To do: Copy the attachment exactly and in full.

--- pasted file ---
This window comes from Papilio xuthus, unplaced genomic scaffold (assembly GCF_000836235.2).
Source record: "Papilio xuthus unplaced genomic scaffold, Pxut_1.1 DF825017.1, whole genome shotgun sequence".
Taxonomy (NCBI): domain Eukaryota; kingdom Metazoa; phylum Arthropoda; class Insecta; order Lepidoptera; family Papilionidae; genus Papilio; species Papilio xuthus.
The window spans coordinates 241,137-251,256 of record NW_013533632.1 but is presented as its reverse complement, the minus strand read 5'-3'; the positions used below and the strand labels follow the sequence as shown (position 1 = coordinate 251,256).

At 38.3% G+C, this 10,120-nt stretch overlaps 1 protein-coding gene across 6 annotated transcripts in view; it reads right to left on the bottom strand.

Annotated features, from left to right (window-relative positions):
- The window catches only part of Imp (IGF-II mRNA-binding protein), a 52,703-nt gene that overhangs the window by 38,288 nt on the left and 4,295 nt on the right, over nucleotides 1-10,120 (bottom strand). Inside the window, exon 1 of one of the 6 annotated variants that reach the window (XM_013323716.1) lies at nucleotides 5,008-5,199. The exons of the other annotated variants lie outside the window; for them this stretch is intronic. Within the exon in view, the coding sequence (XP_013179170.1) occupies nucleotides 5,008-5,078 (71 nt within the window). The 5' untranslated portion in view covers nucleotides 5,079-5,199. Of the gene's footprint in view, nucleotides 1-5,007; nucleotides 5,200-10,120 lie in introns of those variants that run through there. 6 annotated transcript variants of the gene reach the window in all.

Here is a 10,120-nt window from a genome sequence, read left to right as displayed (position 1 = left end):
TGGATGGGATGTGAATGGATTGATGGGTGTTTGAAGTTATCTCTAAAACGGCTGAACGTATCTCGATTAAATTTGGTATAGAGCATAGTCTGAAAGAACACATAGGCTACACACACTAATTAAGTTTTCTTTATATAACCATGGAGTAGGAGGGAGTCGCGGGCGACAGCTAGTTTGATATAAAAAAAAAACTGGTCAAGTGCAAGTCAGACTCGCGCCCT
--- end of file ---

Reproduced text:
This window comes from Papilio xuthus, unplaced genomic scaffold (assembly GCF_000836235.2).
Source record: "Papilio xuthus unplaced genomic scaffold, Pxut_1.1 DF825017.1, whole genome shotgun sequence".
Taxonomy (NCBI): domain Eukaryota; kingdom Metazoa; phylum Arthropoda; class Insecta; order Lepidoptera; family Papilionidae; genus Papilio; species Papilio xuthus.
The window spans coordinates 241,137-251,256 of record NW_013533632.1 but is presented as its reverse complement, the minus strand read 5'-3'; the positions used below and the strand labels follow the sequence as shown (position 1 = coordinate 251,256).

At 38.3% G+C, this 10,120-nt stretch overlaps 1 protein-coding gene across 6 annotated transcripts in view; it reads right to left on the bottom strand.

Annotated features, from left to right (window-relative positions):
- The window catches only part of Imp (IGF-II mRNA-binding protein), a 52,703-nt gene that overhangs the window by 38,288 nt on the left and 4,295 nt on the right, over nucleotides 1-10,120 (bottom strand). Inside the window, exon 1 of one of the 6 annotated variants that reach the window (XM_013323716.1) lies at nucleotides 5,008-5,199. The exons of the other annotated variants lie outside the window; for them this stretch is intronic. Within the exon in view, the coding sequence (XP_013179170.1) occupies nucleotides 5,008-5,078 (71 nt within the window). The 5' untranslated portion in view covers nucleotides 5,079-5,199. Of the gene's footprint in view, nucleotides 1-5,007; nucleotides 5,200-10,120 lie in introns of those variants that run through there. 6 annotated transcript variants of the gene reach the window in all.

Here is a 10,120-nt window from a genome sequence, read left to right as displayed (position 1 = left end):
TGGATGGGATGTGAATGGATTGATGGGTGTTTGAAGTTATCTCTAAAACGGCTGAACGTATCTCGATTAAATTTGGTATAGAGCATAGTCTGAAAGAACACATAGGCTACACACACTAATTAAGTTTTCTTTATATAACCATGGAGTAGGAGGGAGTCGCGGGCGACAGCTAGTTTGATATAAAAAAAAAACTGGTCAAGTGCAAGTCAGACTCGCGCCCT